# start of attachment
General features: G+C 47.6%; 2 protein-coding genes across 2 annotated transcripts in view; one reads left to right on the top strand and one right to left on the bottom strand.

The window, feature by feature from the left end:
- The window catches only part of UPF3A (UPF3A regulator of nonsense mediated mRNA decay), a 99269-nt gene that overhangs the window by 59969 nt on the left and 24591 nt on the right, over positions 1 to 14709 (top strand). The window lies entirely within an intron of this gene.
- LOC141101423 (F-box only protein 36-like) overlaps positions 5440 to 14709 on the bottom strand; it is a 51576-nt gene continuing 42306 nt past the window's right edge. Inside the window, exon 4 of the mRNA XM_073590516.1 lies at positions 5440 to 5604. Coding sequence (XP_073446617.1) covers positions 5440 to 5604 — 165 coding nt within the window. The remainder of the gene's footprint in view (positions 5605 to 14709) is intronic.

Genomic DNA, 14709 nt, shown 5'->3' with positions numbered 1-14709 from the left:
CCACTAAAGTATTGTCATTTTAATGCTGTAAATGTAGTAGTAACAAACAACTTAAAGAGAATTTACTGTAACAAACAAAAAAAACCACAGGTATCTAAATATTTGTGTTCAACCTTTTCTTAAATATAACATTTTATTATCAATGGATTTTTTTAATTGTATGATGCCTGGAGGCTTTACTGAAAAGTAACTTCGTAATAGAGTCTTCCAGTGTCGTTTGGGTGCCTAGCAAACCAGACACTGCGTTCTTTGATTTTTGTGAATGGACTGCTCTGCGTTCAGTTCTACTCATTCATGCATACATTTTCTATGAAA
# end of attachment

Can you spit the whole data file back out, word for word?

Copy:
General features: G+C 47.6%; 2 protein-coding genes across 2 annotated transcripts in view; one reads left to right on the top strand and one right to left on the bottom strand.

The window, feature by feature from the left end:
- The window catches only part of UPF3A (UPF3A regulator of nonsense mediated mRNA decay), a 99269-nt gene that overhangs the window by 59969 nt on the left and 24591 nt on the right, over positions 1 to 14709 (top strand). The window lies entirely within an intron of this gene.
- LOC141101423 (F-box only protein 36-like) overlaps positions 5440 to 14709 on the bottom strand; it is a 51576-nt gene continuing 42306 nt past the window's right edge. Inside the window, exon 4 of the mRNA XM_073590516.1 lies at positions 5440 to 5604. Coding sequence (XP_073446617.1) covers positions 5440 to 5604 — 165 coding nt within the window. The remainder of the gene's footprint in view (positions 5605 to 14709) is intronic.

Genomic DNA, 14709 nt, shown 5'->3' with positions numbered 1-14709 from the left:
CCACTAAAGTATTGTCATTTTAATGCTGTAAATGTAGTAGTAACAAACAACTTAAAGAGAATTTACTGTAACAAACAAAAAAAACCACAGGTATCTAAATATTTGTGTTCAACCTTTTCTTAAATATAACATTTTATTATCAATGGATTTTTTTAATTGTATGATGCCTGGAGGCTTTACTGAAAAGTAACTTCGTAATAGAGTCTTCCAGTGTCGTTTGGGTGCCTAGCAAACCAGACACTGCGTTCTTTGATTTTTGTGAATGGACTGCTCTGCGTTCAGTTCTACTCATTCATGCATACATTTTCTATGAAA